10 Great Children’s Books that Celebrate Differences!

I think one of the best ways to help children learn about the world around them and to teach them how to empathize and relate is through reading.

We have made reading a top priority with both of our kids since they were born because Evan and I both love to read so much, and we believe whole-heartedly that a passion for reading leads to a passion for life-long learning. I have also been excited to witness how reading a certain book opens up a great conversation between me and Connor or gets him interested about a specific topic that he wants to learn more about.

And so when Brenna was born with a visual difference, I began to search for books that teach about differences and about being yourself and liking yourself. I realized how important it was to teach my children about all kinds of difference – not only the visual difference that we live every day, but also cultural/racial differences, religious differences and various disabilities – so that they can relate to, be comfortable with and celebrate what makes everyone unique.

We’ve been reading various books relating to celebrating uniqueness for years now, and from those we’ve found through researching, at the library and at the bookstore, here are our favorites:

The best children's books about differences and being yourself

1. Whoever You Are by Mem Fox. Oh, how I loved this book! I loved it so much that I first got it from the library, and then bought it for our own collection. It has a wonderful message for children about how even though everyone is different in their looks, beliefs, cultures, etc., we are so similar too because we all experience joy, laughs and love. Not only a must-read, but a must-have!

2. Different is Awesome by Ryan Haack. Hands down, my kids’ favorite book on this list! Ryan wrote this story about himself, to help teach children that even though he was born with his left hand missing, he can still do just about anything everyone else can do to – he just may do it a little bit differently. But in his book, he helps readers to realize that we’re all different from each other, and being different is awesome!

3. The Colors of Us by Karen Katz. Another book that is just beautiful and made me get a little choked up. A mother points out to her little girl how many different shades of brown there are while she is painting herself, and the girl then notices how beautiful and unique everyone’s skin color is, comparing them all to foods like cinnamon, chocolate and peaches. Connor really related to the little girl mixing different paint colors, because he loves to paint, and we then talked about how even in our own little family, we all have different colors of skin…and he thought that was pretty neat 🙂

4. Little Quack’s New Friend by Lauren Thompson. This has been on our bookshelf for years, and the kids and I both love this playful story so much! At first, a group of sibling ducks is hesitant to play with a frog because he is so different. But they soon discover that they all have fun together, and that’s what really matters.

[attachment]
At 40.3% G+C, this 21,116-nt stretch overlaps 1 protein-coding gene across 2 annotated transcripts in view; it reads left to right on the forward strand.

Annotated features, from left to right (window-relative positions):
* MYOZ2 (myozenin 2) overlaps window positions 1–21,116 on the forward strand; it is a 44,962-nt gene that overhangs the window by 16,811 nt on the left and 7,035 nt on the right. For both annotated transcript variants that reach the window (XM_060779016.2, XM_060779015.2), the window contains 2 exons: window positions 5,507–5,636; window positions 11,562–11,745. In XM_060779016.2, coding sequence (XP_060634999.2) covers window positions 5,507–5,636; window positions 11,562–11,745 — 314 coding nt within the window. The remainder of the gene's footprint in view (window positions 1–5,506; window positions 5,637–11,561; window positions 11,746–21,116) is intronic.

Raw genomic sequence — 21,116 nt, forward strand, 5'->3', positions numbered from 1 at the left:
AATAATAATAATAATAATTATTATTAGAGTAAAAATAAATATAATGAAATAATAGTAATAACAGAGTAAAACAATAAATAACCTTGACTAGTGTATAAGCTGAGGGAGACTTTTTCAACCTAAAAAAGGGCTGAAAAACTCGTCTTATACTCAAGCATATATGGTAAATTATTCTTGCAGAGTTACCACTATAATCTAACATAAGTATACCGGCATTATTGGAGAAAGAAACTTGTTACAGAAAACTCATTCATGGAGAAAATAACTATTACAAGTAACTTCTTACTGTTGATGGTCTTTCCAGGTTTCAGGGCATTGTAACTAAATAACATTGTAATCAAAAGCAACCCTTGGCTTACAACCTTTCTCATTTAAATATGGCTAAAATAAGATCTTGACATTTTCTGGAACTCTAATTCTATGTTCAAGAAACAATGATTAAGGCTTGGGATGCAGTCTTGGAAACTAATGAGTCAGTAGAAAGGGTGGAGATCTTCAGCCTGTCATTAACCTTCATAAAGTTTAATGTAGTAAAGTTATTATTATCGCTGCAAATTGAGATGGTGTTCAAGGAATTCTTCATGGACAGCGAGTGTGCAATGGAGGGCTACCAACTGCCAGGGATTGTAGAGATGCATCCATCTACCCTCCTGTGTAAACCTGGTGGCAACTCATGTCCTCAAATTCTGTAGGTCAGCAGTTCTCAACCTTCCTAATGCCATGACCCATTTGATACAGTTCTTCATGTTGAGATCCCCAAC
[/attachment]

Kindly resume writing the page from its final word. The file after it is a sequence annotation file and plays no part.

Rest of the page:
5. Chrysanthemum by Kevin Henkes. We recently got this from the library, and I think Connor learned a lot from it. It tells the story of a mouse named Chrysanthemum who loves her unique name…until her classmates begin to make fun of it. In the end, you’ll get to see how she learns to love her name again.

6. Not Your Typical Dragon by Dan Bar-el. Connor immediately took to this book… not only is the story really cute and kind of silly with lovable characters, but the ending was so perfect. I bought this without reading it, and I’m really glad I gave it a chance. In the book, the little dragon discovers he can’t breathe fire like all the other dragons, though he can breathe bubbles and other silly things. At first he and his family are embarrassed, but in the end, they all realize how special he really is.

7. You Be You by Linda Kranz. My mom found this for the kids while on vacation, and it’s really cute. While out swimming one day, a little fish realizes how different all of the fish are…and how those differences make the world a much more beautiful place!

8. Ballerino Nate by Kimberly Bradley. We also got this one from the library, and now it’s on my must-have list too. It’s a fantastic book with a fantastic message, and it opened up a lot of good opportunities for me to point out to Connor that boys and girls are all interested in different activities – and that’s a good thing – and that if he wants to play baseball, that’s OK, and if he wants to do ballet, that’s OK too. In the book, Nate wants to dance ballet, because he likes it, but his brother makes fun of him. In the end, he feels confident in himself to keep doing what he loves.

9. Exclamation Mark by Amy Krouse Rosenthal. This is a very simple story with an awesome message about an exclamation mark who tries to fit in with his period friends, but realizes he was made to stand out. It’s a little silly too, and Connor gets a huge kick out of it.